Hudson River Valley School Boxed Notecards
Twenty assorted 5 x 7 in. blank notecards (5 each of 4 designs) with envelopes in a decorative box
Printed on recycled paper
Thomas Cole (American, 1801–1848) wrote that the sky is “the soul of all scenery” and that “for variety and magnificence American skies are unsurpassed.” His reverence extended to the American landscape, and in 1825, after a sketching trip into New York’s Catskill wilderness, his depictions of the area launched the nation’s first native art movement. The Hudson River Valley school arose during a period of exploration, expansion, and a growing desire to preserve areas of unspoiled beauty. Artists such as Cole paid homage to the play of light on sky, water, and land as they infused their work with the sense of humankind’s smallness in the face of natural grandeur.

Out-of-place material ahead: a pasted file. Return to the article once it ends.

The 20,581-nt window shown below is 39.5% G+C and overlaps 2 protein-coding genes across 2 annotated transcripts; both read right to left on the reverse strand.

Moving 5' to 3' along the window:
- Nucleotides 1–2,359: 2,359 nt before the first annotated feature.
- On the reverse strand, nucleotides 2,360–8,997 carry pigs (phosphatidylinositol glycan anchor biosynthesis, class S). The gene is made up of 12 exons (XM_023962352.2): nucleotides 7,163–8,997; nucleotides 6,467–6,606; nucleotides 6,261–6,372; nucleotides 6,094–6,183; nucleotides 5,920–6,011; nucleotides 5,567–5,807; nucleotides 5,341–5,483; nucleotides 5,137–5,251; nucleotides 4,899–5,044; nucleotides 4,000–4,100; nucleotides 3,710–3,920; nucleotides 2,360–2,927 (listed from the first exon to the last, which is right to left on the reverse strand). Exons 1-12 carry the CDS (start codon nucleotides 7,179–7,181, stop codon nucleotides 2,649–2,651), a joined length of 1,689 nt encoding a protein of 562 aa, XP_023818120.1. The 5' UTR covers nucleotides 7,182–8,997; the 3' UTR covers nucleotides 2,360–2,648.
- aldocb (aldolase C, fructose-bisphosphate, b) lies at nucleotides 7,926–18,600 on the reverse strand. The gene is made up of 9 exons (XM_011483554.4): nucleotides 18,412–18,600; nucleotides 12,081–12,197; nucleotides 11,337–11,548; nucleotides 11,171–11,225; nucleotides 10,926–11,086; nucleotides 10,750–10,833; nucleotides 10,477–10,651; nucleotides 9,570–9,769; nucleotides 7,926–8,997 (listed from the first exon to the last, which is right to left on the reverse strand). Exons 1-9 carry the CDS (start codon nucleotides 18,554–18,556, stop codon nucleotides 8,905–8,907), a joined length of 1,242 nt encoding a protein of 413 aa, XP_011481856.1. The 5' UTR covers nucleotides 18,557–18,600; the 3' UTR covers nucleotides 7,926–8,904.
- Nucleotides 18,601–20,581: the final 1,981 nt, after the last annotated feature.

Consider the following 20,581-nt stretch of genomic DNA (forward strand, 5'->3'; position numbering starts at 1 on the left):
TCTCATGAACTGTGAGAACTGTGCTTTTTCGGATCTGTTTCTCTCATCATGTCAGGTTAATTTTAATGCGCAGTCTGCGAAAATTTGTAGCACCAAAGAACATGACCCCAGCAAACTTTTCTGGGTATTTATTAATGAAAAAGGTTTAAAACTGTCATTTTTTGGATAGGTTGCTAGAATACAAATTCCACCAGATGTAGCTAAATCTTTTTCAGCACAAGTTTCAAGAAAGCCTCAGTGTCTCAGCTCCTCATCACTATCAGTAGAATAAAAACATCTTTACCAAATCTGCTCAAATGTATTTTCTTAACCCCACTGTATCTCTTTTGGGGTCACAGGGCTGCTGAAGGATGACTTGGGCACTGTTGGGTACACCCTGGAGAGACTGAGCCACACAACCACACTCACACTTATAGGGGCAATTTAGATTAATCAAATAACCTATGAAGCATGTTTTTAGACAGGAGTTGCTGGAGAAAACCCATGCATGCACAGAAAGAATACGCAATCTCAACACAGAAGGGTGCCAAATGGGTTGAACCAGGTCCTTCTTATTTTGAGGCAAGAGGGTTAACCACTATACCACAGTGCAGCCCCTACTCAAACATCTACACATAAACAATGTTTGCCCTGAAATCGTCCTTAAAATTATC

After Cole’s death, a second generation of Hudson River Valley school artists, including Cole’s former student Frederic Edwin Church (American, 1826–1900), as well as Jasper Francis Cropsey (American, 1823–1900) and Martin Johnson Heade (American, 1819–1904), carried on this American tradition.
Contains 5 each of the following images:
Martin Johnson Heade, Rhode Island Shore, 1858
Frederic Edwin Church, Tamaca Palms, 1854
Jasper Francis Cropsey, Autumn—On the Hudson River, 1860
Thomas Cole, View from Mount Holyoke, Northampton, Massachusetts, after a Thunderstorm—The Oxbow, 1836